Anthropomorphic themes appear and reappear in my jewels. I see the human form in trees, leaves, animals; I see animal and vegetal characteristics in humans. My art — in painting, diamonds, rubies, pearls, emeralds, gold, chrysolite — demonstrate how metamorphosis comes about; human beings create and change. When they sleep, they change totally — into flowers, plants, trees. The new metamorphosis takes place in Heaven. The body becomes once again whole and reaches perfection.– Salvador Dalí
The Eye of Time (L'ull del Temps), 1949
Perhaps the most iconic of the pieces in Dalí's jewelry collection, this quirky combination brooch/watch, was one of 22 pieces commissioned for Cummins Catherwood and his wife, Ellengowen. Later, after the couple donated their collection to the Owen Cheatham Foundation, Mrs. Catherwood missed the Eye of Time so much, she commissioned Dalí to create a duplicate piece.
Dalí's Eye of Time was crafted in platinum and featured an eye outlined in round and baguette diamonds. A ruby appears in the left corner of the eye, with a teardrop of round diamonds cascading below. Blue and purple enamel form the iris, where the watch face appears, displaying Arabic numerals and Dalí's signature. A tiny Movado movement powered the watch.
The Royal Heart (El cor Reial), 1953
The captivating centerpiece of Dalí's jewelry collection, The Royal Heart, was set in 18K yellow gold and featured a heart covered in natural rubies. The crown at the top of the heart was accented with more rubies, accompanied by sapphires, emeralds, aquamarines, peridots, garnets, amethysts, diamonds and cultured pearls. Thanks to a unique mechanism, the heart actually "beat."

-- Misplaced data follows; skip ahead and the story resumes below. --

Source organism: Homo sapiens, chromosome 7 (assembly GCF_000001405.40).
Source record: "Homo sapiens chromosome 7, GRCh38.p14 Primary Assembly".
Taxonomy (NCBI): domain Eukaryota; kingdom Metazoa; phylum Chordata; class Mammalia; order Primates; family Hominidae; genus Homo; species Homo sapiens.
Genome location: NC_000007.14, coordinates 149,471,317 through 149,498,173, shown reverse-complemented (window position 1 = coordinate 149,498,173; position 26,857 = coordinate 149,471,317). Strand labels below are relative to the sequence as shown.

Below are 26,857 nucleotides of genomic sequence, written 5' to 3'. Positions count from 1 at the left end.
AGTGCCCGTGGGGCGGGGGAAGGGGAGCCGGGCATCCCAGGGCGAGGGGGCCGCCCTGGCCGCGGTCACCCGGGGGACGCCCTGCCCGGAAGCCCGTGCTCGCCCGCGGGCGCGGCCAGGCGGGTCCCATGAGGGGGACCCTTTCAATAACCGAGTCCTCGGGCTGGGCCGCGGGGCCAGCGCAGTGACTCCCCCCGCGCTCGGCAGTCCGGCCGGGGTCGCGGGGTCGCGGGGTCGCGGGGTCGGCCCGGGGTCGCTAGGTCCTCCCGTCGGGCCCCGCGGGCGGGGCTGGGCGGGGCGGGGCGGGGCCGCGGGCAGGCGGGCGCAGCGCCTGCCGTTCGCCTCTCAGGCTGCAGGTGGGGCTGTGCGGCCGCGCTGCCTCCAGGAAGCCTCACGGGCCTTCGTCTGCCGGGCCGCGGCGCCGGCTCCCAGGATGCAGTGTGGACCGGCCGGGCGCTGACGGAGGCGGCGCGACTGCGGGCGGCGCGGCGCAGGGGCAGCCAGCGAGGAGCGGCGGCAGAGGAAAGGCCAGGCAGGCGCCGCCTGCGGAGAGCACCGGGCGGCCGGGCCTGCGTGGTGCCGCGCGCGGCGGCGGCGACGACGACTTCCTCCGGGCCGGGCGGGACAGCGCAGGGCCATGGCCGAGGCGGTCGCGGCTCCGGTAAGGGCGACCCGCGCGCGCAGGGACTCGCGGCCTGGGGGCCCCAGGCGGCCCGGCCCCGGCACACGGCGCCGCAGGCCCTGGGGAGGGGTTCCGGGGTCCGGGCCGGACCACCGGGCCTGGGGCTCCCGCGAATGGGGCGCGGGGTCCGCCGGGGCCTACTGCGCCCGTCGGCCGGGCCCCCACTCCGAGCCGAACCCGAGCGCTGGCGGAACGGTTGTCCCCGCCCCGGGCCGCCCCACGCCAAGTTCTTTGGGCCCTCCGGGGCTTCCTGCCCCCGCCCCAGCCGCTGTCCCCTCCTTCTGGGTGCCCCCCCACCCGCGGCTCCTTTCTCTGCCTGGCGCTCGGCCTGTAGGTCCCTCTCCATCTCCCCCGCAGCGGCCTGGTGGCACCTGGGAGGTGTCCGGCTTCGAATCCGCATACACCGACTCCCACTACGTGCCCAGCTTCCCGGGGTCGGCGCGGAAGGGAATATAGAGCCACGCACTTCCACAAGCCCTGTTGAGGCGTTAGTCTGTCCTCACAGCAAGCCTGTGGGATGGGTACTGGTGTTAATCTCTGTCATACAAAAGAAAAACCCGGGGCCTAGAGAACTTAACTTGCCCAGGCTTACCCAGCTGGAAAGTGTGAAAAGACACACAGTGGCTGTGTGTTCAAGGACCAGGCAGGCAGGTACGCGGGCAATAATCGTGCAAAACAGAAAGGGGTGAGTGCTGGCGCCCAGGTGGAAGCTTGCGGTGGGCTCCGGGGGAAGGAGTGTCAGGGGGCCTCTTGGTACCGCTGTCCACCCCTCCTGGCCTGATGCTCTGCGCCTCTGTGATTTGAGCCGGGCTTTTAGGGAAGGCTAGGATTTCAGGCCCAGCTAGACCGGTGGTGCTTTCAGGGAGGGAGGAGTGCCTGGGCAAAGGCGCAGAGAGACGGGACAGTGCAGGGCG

Ruby Lips, 1949
This whimsical piece was fashioned into a pair of lips crafted of 18K yellow gold. Round and oval natural rubies formed the lips, while pearls of mixed sizes filled the mouth.
Persistence of Sound, 1950s
These playful earrings are shaped like a pair of telephone handsets and showcase rubies, emeralds, as well as diamonds set in 18K yellow gold.
Leaf Veined Hands
A theme repeatedly featured throughout the collection, veined hands of 18K yellow gold, were tipped in fingernails of oval and pear-shaped cabochon-cut rubies, with a single emerald at the base.
Cummins and Ellengowen Catherwood donated the Dalí jewel collection to the Owen Cheatham Foundation in 1958. The Foundation, created in 1934, would lend the collection out to charitable organizations to display, so they were able to raise funds.
After being sold to a Saudi multi-millionaire and then three Japanese buyers, the collection found its final home at the Dalí Foundation in Figueres, Catalonia, Spain.
In addition to the jewelry collection he designed himself, Salvador Dalí also collaborated with Swiss watchmaker Piaget. And in 1941, Dalí and Falco D. Verdura together created five jewelry pieces with a surreal spin. The collection debuted at the Julien Levy Gallery in New York.
Illusory! Dalinian jewels are totally serious. I'm glad that people smile at telephone earrings. A smile is something pleasant. But those earrings, like all my jewels, are serious. They represent the ear, symbol of harmony and unity. They connote the speed of modern means of communication; the hope and the danger of an instantaneous change of thought. – Salvador Dalí